Thursday, January 6, 2011

The Black Book: Diary of a Teenage Stud, Vol. I

HarperTeen, 2001
240 pages
3.5 out of 5

"Not since American Pie has there been a more honest portrayal of the American teenage boy and his desires." -- Honor Elspeth "Honey" Black

"Fantasy and reality are all the same to Jonah Black.  Freud would have had a field day."  -- Dr. Leonard Larue, Ph.D.

"And all this time I thought Jonah didn't even like girls.  The man's a Casanova!" -- Thorne Wood

"Jonah Black has no idea what a stud he really is."  -- Posie Hoff

Volume I details Jonah's crash-and-burn reentry into the high school society and family he left behind two years before.

Seventeen year old Jonah is returning to his home town in Palm Beach Florida after two years at a private school in Pennsylvania.  Jonah was expelled from Masthead Academy, but won't reveal the reason to his friends.  He simply lets them believe the rumors going around; none of which seem to be true.  But coming home creates more problems for Jonah and his senior year is not what he expected.

Writing is one of his favorite past times and he has a tendency to lose himself in his work.  The novel is structured as a diary, with the chapters delineated by the date and time if he writes more than once in a day.  Occasionally, Jonah's writing turns from real life to that of fantasy.  One moment he'll be writing about being stuck in class and then drift to a story where the teacher body-slams him for not paying attention.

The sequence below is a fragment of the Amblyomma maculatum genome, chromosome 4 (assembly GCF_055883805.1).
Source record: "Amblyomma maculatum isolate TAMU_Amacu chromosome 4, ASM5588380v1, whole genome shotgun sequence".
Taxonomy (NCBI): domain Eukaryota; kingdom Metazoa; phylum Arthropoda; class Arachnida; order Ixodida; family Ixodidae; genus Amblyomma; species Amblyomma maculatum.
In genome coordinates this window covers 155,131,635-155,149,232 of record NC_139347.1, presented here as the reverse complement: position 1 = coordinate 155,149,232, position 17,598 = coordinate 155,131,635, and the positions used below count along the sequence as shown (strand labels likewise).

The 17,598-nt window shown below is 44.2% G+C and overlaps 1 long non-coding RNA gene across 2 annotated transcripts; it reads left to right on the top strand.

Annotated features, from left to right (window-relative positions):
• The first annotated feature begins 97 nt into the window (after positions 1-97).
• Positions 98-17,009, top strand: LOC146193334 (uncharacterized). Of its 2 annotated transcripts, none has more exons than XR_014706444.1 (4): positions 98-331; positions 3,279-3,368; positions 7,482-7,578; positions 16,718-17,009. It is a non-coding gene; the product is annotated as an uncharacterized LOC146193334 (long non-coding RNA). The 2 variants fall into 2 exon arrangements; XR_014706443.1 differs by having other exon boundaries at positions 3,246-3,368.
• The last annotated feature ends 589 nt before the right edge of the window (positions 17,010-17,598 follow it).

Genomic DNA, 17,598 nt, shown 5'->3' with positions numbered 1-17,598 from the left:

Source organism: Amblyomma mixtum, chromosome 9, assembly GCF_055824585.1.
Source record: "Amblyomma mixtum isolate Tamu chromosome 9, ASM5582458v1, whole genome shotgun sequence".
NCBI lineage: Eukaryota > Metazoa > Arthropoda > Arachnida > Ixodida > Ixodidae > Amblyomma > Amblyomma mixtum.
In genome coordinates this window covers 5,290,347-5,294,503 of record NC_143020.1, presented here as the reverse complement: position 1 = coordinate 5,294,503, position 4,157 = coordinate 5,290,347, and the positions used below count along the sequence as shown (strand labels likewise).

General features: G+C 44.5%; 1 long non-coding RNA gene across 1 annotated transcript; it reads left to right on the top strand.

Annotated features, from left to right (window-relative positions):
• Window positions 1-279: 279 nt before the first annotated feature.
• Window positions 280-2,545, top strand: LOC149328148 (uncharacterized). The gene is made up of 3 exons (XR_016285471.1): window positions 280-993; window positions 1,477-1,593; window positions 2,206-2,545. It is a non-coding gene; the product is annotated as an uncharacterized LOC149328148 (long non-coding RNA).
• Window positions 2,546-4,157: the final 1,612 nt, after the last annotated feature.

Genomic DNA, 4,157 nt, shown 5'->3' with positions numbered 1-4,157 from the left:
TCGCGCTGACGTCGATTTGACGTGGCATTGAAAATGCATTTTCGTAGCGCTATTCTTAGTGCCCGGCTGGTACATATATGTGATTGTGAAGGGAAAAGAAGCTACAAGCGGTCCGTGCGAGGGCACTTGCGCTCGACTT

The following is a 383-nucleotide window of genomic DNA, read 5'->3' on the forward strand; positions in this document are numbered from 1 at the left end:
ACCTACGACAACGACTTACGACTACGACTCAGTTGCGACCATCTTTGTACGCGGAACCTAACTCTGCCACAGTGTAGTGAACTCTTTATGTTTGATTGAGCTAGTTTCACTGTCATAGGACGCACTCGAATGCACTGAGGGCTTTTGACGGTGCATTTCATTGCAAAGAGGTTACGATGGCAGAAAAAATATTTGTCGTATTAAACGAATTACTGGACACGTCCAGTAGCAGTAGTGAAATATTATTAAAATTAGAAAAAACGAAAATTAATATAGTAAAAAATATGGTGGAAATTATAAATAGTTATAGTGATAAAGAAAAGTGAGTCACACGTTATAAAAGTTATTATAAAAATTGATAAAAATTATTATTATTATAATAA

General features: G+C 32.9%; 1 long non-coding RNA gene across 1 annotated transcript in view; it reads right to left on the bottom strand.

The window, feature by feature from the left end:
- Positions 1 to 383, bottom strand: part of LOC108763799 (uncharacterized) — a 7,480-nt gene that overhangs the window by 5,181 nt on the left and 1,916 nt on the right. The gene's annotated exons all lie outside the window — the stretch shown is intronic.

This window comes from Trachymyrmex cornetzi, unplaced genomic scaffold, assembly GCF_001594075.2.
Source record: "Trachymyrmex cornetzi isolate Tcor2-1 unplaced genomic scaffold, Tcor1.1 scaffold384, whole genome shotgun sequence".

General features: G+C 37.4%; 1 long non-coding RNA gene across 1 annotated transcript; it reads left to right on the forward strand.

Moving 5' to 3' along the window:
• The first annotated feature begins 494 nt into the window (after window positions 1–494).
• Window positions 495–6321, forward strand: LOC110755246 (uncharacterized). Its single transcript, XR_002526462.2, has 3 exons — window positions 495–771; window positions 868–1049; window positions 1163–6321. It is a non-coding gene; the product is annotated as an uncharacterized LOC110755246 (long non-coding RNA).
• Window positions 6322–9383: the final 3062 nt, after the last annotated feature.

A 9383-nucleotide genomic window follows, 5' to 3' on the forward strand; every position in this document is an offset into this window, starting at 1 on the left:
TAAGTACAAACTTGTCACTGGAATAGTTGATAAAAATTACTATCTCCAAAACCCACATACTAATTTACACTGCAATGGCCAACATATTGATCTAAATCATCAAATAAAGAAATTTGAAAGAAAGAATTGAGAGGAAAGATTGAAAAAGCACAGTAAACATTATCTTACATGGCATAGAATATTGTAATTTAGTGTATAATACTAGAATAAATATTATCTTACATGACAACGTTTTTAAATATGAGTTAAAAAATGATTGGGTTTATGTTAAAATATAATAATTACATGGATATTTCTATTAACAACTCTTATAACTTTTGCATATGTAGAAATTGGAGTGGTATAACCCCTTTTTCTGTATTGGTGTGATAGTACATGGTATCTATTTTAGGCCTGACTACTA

This novel was a little confusing with the way daydreams and reality merge and intertwine, especially in the beginning.  The daydreams ebb and flow throughout the novel and although it is very obvious when he is daydreaming, Jonah strikes me as an unreliable narrator.  I can't help but wonder if he's telling the truth about seemingly "normal" activities.

I often found myself furrowing my eyebrows during Jonah's and his sister's (Honey) conversations.  At times they feel like typical brother/sister interactions, but at other times it feels a little strange.  Usually I was thinking, "I would never have a conversation like that with my brother."  But I do like the various names she calls him; though strange, they are endearing.

Jonah's voice occasionally strikes me as odd because some of his fantasies seem more appropriate for a bodice-ripper novel instead of the sexual fantasies of a seventeen year old boy.  The other characters fit the bill of typical high schoolers, but manage to do so without falling flat.  Each has his or her own distinct personality.

Overall, I did like this novel.  I know I've been a little nit-picky, but it was a fun read.  I think I'm going to hunt down the sequel.

*Title is currently out of print (oops); the link is to Shelfari.

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